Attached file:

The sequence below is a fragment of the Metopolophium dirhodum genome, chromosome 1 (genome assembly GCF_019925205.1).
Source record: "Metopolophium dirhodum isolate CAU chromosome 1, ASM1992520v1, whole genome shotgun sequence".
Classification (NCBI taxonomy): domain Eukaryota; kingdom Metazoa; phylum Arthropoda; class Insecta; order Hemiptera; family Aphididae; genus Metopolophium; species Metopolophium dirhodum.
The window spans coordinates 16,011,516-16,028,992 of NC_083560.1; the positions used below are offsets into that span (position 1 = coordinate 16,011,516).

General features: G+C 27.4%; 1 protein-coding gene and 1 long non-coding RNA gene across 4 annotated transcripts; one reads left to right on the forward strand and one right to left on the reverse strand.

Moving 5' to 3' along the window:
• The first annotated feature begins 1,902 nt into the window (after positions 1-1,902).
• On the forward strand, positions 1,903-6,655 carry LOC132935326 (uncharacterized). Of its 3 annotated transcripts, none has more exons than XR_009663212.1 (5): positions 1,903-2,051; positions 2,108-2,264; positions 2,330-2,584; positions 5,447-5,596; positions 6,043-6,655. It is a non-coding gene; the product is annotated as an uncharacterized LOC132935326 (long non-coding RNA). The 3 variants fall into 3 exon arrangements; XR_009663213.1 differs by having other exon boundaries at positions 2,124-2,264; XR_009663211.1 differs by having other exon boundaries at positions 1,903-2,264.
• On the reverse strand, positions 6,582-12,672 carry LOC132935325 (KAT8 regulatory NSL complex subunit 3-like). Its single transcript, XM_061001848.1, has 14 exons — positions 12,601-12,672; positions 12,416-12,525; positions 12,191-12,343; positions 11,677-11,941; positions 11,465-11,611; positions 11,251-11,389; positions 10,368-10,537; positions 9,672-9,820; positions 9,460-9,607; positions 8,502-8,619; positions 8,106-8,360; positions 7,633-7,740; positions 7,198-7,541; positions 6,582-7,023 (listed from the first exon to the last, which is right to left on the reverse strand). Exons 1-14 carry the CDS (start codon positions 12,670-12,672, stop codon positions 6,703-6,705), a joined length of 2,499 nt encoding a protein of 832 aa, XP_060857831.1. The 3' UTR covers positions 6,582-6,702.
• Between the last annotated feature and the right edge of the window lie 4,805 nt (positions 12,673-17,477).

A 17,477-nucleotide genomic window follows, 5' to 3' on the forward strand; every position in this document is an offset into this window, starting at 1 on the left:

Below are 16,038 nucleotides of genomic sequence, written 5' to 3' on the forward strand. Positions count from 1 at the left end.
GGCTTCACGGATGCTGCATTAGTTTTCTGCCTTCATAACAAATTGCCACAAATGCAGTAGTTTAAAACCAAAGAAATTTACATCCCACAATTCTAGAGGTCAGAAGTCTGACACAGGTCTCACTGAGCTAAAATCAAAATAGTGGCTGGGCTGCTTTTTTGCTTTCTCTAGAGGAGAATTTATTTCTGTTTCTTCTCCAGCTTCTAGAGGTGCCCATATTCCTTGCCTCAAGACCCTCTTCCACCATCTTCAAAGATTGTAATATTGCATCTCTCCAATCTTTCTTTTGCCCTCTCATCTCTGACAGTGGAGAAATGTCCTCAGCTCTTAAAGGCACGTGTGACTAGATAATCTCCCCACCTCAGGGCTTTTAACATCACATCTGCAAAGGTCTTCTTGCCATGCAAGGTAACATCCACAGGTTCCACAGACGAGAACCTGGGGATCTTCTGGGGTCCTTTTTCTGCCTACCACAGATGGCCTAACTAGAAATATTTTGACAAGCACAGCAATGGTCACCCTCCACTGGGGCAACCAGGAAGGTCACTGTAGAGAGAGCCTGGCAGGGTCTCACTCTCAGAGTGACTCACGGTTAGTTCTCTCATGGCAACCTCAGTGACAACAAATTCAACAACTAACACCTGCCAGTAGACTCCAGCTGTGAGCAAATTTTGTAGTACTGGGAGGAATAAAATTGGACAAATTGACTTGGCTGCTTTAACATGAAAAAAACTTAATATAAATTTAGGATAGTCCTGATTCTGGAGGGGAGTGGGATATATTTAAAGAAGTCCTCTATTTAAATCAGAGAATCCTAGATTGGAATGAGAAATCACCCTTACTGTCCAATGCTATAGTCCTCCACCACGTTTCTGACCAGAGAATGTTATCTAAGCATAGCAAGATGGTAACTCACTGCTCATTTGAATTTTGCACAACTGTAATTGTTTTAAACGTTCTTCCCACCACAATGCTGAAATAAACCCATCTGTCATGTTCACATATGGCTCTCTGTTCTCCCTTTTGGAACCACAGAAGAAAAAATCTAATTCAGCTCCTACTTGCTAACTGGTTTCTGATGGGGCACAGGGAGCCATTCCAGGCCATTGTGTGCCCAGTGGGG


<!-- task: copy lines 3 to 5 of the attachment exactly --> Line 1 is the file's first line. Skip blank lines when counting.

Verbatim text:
Classification (NCBI taxonomy): domain Eukaryota; kingdom Metazoa; phylum Arthropoda; class Insecta; order Hemiptera; family Aphididae; genus Metopolophium; species Metopolophium dirhodum.
The window spans coordinates 16,011,516-16,028,992 of NC_083560.1; the positions used below are offsets into that span (position 1 = coordinate 16,011,516).

General features: G+C 27.4%; 1 protein-coding gene and 1 long non-coding RNA gene across 4 annotated transcripts; one reads left to right on the forward strand and one right to left on the reverse strand.